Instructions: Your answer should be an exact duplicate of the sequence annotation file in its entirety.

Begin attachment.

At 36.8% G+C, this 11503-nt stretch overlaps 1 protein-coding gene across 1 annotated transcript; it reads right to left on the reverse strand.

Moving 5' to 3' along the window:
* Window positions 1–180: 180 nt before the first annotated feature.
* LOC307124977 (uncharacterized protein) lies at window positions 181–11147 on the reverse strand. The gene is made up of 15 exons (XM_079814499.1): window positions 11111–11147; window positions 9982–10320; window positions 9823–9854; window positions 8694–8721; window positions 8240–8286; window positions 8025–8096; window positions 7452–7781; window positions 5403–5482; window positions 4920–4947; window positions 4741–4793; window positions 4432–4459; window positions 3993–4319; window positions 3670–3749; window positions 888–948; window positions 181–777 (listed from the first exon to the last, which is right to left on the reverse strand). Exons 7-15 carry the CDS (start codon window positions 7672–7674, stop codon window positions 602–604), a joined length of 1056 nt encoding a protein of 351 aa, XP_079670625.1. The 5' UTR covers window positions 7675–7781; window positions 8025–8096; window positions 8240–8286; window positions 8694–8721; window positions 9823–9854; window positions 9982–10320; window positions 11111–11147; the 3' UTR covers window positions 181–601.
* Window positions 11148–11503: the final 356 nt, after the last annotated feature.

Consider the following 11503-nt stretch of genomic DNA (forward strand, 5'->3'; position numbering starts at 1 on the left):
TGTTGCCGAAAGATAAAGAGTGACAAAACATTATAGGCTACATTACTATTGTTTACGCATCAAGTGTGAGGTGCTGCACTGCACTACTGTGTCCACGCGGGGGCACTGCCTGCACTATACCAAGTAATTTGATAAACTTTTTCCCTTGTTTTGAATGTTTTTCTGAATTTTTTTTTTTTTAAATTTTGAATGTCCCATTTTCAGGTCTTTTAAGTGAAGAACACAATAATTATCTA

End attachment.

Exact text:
At 36.8% G+C, this 11503-nt stretch overlaps 1 protein-coding gene across 1 annotated transcript; it reads right to left on the reverse strand.

Moving 5' to 3' along the window:
* Window positions 1–180: 180 nt before the first annotated feature.
* LOC307124977 (uncharacterized protein) lies at window positions 181–11147 on the reverse strand. The gene is made up of 15 exons (XM_079814499.1): window positions 11111–11147; window positions 9982–10320; window positions 9823–9854; window positions 8694–8721; window positions 8240–8286; window positions 8025–8096; window positions 7452–7781; window positions 5403–5482; window positions 4920–4947; window positions 4741–4793; window positions 4432–4459; window positions 3993–4319; window positions 3670–3749; window positions 888–948; window positions 181–777 (listed from the first exon to the last, which is right to left on the reverse strand). Exons 7-15 carry the CDS (start codon window positions 7672–7674, stop codon window positions 602–604), a joined length of 1056 nt encoding a protein of 351 aa, XP_079670625.1. The 5' UTR covers window positions 7675–7781; window positions 8025–8096; window positions 8240–8286; window positions 8694–8721; window positions 9823–9854; window positions 9982–10320; window positions 11111–11147; the 3' UTR covers window positions 181–601.
* Window positions 11148–11503: the final 356 nt, after the last annotated feature.

Consider the following 11503-nt stretch of genomic DNA (forward strand, 5'->3'; position numbering starts at 1 on the left):
TGTTGCCGAAAGATAAAGAGTGACAAAACATTATAGGCTACATTACTATTGTTTACGCATCAAGTGTGAGGTGCTGCACTGCACTACTGTGTCCACGCGGGGGCACTGCCTGCACTATACCAAGTAATTTGATAAACTTTTTCCCTTGTTTTGAATGTTTTTCTGAATTTTTTTTTTTTTAAATTTTGAATGTCCCATTTTCAGGTCTTTTAAGTGAAGAACACAATAATTATCTA